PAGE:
Maybe it’s the couple inches of snow that fell Saturday night. Maybe Gore’s wooded trails hold the snow a little better than Whiteface’s wider, steeper trails. Maybe it’s just being at my home mountain where I know the terrain better. Whatever the reason, the skiing at Gore on Sunday was a notch better than the day before at Whiteface. And for at least the third or fourth time this winter, I‘m declaring Sunday one of the best ski days of the year.
Crowds were light by weekend standards. The gondola was virtually walk-on all day, even though I guess we only rode it two or three times. Snow conditions were excellent, with powder and packed powder surfaces. As is usually the case, the best snow could be found in select glade locations, with some untracked lines remaining well into the afternoon.
Great snow could also be found in places you wouldn't usually expect, like in the trees between Wild Air and Chatterbox. Enough snow has accumulated that the boundary between the two has been erased or at least muted, offering fresh tracks right next to one of the most heavily travelled trails on the mountain.
Most of our time was spent on the upper mountain, and most of that was in various glades. Popular glades like the Cave and Twister Glades had been skied hard and were even scraped down in the usual choke points, but other locations like Mineshaft and Darkside Glades held great snow all day.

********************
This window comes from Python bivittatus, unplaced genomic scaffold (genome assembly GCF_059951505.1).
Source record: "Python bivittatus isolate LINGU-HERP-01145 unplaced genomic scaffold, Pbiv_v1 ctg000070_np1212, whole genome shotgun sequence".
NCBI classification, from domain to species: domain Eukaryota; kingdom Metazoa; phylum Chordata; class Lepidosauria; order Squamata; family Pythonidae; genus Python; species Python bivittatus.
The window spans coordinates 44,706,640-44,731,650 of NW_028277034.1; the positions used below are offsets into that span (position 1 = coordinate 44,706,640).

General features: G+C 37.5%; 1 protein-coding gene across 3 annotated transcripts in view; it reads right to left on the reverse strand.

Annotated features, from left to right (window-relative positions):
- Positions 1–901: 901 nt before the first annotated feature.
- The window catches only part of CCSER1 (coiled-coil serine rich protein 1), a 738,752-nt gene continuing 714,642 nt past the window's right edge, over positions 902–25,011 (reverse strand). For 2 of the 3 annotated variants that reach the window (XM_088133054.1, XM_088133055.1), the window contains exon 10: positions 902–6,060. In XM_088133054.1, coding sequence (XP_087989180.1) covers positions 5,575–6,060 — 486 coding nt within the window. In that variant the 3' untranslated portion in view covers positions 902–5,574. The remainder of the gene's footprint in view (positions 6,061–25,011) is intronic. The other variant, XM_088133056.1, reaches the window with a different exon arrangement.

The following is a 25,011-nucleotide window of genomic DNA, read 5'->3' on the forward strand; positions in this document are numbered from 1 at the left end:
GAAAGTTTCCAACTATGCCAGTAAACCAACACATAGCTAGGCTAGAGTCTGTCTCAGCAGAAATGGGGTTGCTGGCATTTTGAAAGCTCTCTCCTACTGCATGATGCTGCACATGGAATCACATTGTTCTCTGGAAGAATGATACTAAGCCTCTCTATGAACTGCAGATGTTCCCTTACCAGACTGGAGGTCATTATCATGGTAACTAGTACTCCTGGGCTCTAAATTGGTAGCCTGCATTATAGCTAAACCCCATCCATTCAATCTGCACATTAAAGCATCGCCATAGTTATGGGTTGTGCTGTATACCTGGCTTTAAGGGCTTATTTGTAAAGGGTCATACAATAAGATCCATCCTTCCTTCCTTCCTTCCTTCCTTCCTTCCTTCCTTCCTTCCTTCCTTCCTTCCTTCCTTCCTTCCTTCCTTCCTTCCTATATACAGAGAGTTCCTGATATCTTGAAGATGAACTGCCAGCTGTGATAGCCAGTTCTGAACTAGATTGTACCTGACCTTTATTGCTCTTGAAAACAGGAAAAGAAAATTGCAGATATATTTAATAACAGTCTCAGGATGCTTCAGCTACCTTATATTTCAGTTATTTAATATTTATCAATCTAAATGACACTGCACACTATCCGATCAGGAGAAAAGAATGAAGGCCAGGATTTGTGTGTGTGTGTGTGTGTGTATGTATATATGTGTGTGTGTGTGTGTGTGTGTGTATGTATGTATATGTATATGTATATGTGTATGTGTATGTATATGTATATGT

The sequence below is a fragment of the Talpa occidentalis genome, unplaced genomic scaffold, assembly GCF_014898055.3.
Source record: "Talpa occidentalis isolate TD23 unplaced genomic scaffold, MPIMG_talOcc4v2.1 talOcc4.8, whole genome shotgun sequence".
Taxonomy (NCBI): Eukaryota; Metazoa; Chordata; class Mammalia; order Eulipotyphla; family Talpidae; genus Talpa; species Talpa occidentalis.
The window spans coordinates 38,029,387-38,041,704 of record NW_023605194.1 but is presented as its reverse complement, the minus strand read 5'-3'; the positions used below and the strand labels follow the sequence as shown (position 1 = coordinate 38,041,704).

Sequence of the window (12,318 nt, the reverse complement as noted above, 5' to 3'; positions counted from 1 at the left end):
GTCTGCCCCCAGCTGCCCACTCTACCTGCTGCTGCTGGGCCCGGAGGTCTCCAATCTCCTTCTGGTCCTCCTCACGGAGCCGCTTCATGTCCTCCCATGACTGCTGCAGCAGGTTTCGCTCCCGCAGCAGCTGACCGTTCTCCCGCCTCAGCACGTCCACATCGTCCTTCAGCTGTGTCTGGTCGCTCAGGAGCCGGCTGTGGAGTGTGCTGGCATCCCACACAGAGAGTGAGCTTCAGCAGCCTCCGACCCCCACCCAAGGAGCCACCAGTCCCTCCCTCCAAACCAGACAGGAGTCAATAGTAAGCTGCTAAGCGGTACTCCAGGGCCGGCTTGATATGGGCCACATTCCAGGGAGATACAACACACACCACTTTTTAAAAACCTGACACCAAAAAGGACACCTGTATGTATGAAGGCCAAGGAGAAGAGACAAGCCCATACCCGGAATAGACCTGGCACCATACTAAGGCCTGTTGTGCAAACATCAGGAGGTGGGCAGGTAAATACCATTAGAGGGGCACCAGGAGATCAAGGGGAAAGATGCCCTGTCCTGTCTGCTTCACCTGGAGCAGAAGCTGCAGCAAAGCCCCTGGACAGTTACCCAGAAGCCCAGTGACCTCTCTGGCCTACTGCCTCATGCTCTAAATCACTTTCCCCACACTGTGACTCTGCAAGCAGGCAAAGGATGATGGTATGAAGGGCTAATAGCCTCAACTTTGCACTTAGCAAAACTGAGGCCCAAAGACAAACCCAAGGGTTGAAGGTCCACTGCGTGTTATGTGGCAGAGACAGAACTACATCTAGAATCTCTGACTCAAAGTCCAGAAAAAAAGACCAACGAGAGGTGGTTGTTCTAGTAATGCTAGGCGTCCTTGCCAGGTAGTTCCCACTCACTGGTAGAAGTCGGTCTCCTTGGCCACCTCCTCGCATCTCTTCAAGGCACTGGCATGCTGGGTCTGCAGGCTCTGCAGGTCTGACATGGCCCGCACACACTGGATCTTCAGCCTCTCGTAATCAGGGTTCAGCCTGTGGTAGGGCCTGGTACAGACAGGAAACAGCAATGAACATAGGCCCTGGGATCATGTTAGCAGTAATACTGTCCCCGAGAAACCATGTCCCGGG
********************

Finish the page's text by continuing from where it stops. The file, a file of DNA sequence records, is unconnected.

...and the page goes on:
At one point we skied all the way back down to the base via Twister Glades, which exit onto the Echo trail. The return from Echo to the base always entails at least some double poling, skating or walking, but the trek was made worse by racing on Twister that required an uphill detour around the back of the triple chair. The contrast of having skied at Whiteface the day before, coupled with that detour at the bottom of Echo / Twister, reinforced my opinion that Gore needs to find ways to improve skier flow between Burnt Ridge, the Ski Bowl, and the rest of the mountain.
Back on the upper mountain, we employed one of our family skiing strategies and separated for several runs mid-afternoon so that Daniel and I could explore some more glades while Beth skied other trails. Thanks go out to Derek, Bill and the rest of the group that "adopted" Daniel and me for a couple of great tree runs before we re-joined Beth.
It's too bad that Monday's weather will bring various forms of non-frozen precipitation to the mountains of the northeast, but reports from North Creek as of Monday evening suggest that less rain fell than expected and mostly served to consolidate the base without inflicting too much damage. Let's hope that winter weather makes another push or two into the Adirondacks with more snow before we eventually begin the transition to spring skiing. When the skiing is as good as it has been for much of this winter, a guy like me just wants more.